THIS BLOG is NOW RETIRED

I began this blog in May 2009 following the death of Marcia Powell at Perryville State Prison in Goodyear, Arizona. It is not intended to prescribe the path that leads to freedom from the prison industrial complex.

Rather, these are just my observations in arguably the most racist, fascist, militaristic state in the nation at a critical time in history for a number of intersecting liberation movements. From Indigenous resistance to genocidal practices, to the fight over laws like SB1070 and the ban on Ethnic Studies, Arizona is at the center of many battles for human rights, and thus the struggle for prison abolition as well - for none are free until all are. I retired the blog in APRIL 2013.

Visit me now at Arizona Prison Watch or Survivors of Prison Violence-AZ

David Rovics: We Are Everywhere

To my fellow activists now struggling through life - let this be a reminder that you are not alone and that we desperately need you here. All the injustice, grief, war, and human suffering calls for us to stay and do everything we can about it - you can't help us anymore when you're gone. Don't give up the fight - your last shred of hope may just keep someone else alive, too.
BLOG POSTS

Wednesday, July 7, 2010

The Heat is on: DOJ sues AZ.

It's usually not a good sign when the feds sue your state in order to protect people from human rights abuses. The DOJ is complaining about jurisdiction issues, but we know what this is really about (other than the Dems currying favor with Latinos)...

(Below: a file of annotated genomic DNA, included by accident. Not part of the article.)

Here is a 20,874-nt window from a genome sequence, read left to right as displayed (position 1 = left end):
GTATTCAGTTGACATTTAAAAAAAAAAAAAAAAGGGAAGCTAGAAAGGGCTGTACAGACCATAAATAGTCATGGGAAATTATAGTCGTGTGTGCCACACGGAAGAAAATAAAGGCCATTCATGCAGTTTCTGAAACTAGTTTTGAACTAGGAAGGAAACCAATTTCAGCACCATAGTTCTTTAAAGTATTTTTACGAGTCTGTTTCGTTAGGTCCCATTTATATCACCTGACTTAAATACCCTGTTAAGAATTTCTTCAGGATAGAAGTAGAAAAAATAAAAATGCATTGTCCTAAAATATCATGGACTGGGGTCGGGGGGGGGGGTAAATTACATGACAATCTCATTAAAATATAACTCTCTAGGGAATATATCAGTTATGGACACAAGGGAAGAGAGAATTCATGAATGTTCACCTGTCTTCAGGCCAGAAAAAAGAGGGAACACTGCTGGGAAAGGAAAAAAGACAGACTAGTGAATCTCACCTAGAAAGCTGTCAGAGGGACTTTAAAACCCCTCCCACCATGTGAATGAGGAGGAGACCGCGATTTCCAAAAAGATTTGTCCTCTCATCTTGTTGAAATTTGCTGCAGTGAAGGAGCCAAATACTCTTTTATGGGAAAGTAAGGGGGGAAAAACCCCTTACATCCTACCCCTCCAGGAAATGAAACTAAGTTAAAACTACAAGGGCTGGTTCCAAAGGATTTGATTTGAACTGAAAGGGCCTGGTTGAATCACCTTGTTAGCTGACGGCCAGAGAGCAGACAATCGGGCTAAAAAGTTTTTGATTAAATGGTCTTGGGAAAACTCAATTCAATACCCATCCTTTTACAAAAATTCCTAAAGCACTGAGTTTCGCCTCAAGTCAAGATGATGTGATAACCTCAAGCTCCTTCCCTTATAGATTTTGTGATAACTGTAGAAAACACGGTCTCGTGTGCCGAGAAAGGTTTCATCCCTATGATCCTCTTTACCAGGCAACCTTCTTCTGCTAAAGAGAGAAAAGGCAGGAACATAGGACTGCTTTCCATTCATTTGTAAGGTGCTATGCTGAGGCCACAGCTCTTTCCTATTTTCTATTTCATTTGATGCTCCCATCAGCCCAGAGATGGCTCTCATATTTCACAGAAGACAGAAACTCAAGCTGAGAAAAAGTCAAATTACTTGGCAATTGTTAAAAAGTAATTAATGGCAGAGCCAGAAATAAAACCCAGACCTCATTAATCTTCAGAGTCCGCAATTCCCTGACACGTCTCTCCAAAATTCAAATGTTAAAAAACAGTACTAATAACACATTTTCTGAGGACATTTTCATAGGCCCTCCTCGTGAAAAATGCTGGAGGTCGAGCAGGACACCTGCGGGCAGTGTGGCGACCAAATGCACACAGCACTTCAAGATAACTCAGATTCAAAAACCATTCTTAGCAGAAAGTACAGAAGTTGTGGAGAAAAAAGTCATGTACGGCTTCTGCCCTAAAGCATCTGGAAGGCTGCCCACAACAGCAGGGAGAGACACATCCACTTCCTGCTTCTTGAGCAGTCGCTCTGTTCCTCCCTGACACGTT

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Justice Department sues Arizona over immigration law
Washington Post Staff Writer
Wednesday, July 7, 2010

The Obama administration sued Arizona over the state's new immigration law on Tuesday, an assertion of federal power that sets up a rare clash with a state on one of the nation's most divisive political issues.

The Justice Department lawsuit charges that the Arizona law cracking down on illegal immigrants conflicts with federal law, would disrupt immigration enforcement and would lead to police harassment of those who cannot prove their lawful status. Filed in federal court in Arizona, it says the state's measure is unconstitutional and asks a judge to stop it from taking effect.

"The Constitution and the federal immigration laws do not permit the development of a patchwork of state and local immigration policies throughout the country," the lawsuit says.

The Arizona law, signed by Gov. Jan Brewer (R) in April, gives police the power to question anyone who they have a "reasonable suspicion" is an illegal immigrant.

In challenging a state law, federal lawyers stepped squarely into the politically charged debate over how to handle the nation's estimated 12 million illegal immigrants. Reaction to the suit poured in from all sides, much of it blistering, making it clear that this was no ordinary legal filing but rather the start of a battle that will help define the midterm elections this fall...

(Finish lengthy article here)